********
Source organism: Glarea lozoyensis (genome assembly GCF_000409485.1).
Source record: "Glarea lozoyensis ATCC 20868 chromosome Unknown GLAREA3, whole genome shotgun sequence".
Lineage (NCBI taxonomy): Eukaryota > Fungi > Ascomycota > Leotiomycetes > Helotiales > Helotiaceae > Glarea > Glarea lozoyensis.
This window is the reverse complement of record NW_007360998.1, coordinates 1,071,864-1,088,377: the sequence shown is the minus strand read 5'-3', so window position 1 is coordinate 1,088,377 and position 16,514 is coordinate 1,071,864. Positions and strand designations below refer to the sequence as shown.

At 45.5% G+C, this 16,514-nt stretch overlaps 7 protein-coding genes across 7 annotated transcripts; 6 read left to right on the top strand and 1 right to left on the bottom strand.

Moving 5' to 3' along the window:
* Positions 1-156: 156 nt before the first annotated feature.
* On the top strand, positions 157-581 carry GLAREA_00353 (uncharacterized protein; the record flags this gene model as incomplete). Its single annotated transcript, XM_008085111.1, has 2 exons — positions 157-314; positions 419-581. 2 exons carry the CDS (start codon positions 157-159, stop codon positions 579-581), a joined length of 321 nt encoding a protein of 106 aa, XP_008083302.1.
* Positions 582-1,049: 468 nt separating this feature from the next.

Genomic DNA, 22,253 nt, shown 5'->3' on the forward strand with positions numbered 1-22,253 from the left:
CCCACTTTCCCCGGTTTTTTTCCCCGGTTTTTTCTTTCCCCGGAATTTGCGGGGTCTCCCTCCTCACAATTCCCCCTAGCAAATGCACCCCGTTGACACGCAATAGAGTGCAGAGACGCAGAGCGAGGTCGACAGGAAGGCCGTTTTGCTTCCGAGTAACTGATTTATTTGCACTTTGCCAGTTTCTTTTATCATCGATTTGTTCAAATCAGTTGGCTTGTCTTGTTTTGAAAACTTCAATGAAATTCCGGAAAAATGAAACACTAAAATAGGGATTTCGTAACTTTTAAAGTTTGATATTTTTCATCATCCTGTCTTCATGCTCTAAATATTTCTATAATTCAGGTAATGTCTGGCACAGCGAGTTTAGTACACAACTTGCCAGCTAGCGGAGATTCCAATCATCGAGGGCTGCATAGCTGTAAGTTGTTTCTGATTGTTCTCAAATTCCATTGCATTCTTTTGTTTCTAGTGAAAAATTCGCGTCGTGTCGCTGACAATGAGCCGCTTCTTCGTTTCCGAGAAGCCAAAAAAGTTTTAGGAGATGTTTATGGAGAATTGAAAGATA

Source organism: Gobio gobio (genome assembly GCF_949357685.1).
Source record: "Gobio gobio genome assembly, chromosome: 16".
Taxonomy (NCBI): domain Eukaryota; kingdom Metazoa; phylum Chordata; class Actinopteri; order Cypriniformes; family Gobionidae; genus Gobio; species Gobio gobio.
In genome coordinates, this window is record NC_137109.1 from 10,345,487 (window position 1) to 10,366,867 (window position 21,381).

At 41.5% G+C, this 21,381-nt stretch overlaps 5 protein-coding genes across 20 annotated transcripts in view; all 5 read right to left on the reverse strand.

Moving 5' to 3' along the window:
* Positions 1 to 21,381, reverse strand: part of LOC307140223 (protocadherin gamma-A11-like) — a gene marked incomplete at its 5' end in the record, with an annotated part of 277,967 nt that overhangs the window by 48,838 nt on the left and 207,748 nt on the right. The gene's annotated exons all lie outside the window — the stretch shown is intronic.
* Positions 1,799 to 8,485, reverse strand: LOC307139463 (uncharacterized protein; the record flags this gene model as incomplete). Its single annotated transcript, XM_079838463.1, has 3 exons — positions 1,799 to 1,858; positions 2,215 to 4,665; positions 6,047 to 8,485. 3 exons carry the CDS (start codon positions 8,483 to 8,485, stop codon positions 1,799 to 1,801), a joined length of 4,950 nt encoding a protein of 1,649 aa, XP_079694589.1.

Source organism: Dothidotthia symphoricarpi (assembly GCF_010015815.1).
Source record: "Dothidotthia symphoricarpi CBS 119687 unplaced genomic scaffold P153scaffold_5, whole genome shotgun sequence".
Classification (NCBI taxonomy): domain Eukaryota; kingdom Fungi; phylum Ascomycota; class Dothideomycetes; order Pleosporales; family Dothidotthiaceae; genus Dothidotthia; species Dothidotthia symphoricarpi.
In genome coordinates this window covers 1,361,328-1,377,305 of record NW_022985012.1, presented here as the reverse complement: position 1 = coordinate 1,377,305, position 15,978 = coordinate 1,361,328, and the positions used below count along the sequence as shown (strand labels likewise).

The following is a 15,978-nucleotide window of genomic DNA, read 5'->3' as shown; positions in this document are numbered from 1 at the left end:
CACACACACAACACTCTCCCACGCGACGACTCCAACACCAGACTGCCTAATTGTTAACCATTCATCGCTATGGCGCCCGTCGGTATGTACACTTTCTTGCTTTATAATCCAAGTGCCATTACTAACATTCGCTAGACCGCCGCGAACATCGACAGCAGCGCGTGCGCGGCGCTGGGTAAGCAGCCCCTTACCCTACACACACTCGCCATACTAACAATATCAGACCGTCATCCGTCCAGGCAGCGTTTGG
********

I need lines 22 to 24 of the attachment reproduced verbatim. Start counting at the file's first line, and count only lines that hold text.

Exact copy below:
Classification (NCBI taxonomy): domain Eukaryota; kingdom Fungi; phylum Ascomycota; class Dothideomycetes; order Pleosporales; family Dothidotthiaceae; genus Dothidotthia; species Dothidotthia symphoricarpi.
In genome coordinates this window covers 1,361,328-1,377,305 of record NW_022985012.1, presented here as the reverse complement: position 1 = coordinate 1,377,305, position 15,978 = coordinate 1,361,328, and the positions used below count along the sequence as shown (strand labels likewise).

The following is a 15,978-nucleotide window of genomic DNA, read 5'->3' as shown; positions in this document are numbered from 1 at the left end: